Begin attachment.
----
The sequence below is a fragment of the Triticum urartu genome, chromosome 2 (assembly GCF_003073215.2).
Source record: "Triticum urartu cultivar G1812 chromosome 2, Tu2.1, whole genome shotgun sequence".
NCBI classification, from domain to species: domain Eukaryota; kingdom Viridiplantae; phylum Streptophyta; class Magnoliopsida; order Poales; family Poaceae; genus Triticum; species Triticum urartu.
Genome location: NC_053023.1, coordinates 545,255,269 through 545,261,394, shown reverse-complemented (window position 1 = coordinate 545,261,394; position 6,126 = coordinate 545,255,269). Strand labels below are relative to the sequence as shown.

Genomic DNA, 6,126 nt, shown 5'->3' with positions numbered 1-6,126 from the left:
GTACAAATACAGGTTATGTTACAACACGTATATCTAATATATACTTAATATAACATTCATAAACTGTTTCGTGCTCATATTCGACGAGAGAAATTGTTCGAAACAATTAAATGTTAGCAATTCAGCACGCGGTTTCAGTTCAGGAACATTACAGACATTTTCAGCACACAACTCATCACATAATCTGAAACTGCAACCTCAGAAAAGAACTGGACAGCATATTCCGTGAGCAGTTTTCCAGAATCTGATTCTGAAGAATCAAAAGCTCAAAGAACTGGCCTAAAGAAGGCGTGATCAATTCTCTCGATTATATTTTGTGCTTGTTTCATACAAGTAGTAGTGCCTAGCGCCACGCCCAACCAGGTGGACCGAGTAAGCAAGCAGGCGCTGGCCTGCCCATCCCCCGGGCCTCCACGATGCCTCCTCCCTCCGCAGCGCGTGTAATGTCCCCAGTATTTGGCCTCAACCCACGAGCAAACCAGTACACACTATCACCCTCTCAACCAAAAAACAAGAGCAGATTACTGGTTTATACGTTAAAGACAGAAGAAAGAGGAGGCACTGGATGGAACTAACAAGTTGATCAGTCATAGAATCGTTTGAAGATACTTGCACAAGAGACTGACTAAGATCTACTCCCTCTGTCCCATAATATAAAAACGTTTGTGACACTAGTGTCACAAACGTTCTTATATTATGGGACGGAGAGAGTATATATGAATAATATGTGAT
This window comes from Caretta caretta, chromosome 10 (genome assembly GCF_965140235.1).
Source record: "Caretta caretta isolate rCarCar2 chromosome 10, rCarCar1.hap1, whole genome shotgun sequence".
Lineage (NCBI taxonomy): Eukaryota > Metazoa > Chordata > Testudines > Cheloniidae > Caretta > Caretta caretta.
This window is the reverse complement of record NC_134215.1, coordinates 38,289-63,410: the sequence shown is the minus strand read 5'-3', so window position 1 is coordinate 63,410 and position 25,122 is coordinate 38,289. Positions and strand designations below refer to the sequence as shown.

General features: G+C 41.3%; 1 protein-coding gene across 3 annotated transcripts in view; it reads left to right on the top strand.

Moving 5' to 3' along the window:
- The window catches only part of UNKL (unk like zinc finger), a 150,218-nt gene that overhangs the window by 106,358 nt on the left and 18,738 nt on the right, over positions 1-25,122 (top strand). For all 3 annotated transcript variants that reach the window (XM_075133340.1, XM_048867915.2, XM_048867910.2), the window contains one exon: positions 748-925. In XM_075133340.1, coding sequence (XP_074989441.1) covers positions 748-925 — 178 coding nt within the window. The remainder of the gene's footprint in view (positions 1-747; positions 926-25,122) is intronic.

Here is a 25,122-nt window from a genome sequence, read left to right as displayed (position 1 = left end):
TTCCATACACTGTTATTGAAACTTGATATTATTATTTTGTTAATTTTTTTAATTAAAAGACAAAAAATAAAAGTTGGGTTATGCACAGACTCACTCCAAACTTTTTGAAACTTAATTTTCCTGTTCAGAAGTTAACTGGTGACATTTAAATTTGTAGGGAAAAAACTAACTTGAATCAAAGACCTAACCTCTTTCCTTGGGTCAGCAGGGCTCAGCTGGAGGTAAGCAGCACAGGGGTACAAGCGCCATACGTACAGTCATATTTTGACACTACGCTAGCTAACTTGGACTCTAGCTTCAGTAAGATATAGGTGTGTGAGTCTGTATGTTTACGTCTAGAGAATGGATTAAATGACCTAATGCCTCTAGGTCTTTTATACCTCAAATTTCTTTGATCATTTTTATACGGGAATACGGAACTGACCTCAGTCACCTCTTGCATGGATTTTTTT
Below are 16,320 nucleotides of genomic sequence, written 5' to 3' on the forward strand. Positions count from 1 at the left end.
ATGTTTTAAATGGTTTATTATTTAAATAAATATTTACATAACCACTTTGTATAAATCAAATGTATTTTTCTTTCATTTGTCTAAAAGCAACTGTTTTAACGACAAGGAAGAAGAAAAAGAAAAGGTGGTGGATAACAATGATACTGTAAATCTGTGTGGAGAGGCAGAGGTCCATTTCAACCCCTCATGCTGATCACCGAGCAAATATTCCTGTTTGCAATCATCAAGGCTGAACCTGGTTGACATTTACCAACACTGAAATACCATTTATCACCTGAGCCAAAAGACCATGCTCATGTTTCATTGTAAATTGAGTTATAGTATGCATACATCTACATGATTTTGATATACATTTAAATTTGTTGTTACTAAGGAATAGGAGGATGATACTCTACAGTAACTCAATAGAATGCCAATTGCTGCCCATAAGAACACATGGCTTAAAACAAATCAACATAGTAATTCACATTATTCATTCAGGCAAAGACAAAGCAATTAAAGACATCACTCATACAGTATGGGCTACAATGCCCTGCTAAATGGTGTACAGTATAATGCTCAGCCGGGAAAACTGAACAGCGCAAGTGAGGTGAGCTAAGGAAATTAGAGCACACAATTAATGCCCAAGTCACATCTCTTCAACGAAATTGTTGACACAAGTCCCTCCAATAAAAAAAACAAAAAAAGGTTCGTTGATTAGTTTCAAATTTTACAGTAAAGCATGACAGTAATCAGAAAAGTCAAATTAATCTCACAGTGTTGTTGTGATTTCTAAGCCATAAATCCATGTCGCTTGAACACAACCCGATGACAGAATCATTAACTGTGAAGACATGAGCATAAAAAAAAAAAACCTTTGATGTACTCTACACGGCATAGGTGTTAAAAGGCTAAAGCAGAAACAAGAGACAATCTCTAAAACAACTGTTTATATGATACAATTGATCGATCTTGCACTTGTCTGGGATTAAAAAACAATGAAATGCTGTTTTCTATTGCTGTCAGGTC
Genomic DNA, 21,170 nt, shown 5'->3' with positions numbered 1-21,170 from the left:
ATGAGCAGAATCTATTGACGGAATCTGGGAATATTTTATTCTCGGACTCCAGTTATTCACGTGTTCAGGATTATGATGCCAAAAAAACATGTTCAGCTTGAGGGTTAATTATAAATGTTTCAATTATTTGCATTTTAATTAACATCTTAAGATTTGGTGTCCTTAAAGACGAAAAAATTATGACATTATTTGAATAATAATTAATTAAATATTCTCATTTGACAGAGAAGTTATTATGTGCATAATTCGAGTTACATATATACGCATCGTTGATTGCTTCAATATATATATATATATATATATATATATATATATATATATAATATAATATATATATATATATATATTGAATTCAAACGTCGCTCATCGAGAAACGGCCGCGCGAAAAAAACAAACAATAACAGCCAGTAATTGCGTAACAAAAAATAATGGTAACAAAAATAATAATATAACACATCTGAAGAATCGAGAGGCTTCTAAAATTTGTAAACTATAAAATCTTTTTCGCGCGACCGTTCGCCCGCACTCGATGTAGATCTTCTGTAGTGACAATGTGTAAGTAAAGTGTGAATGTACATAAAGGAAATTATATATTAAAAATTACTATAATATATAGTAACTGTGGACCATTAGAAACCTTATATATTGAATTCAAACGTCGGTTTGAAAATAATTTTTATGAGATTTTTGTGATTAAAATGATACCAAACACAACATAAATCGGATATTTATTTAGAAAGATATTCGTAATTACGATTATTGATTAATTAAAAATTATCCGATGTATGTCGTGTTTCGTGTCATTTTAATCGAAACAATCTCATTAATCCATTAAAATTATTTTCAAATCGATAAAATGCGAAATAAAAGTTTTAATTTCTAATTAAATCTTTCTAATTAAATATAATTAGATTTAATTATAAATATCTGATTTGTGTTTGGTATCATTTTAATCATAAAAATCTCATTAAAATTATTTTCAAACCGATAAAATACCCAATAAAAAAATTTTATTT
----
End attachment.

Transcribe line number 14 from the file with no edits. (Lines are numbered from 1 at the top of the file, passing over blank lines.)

Here is a 25,122-nt window from a genome sequence, read left to right as displayed (position 1 = left end):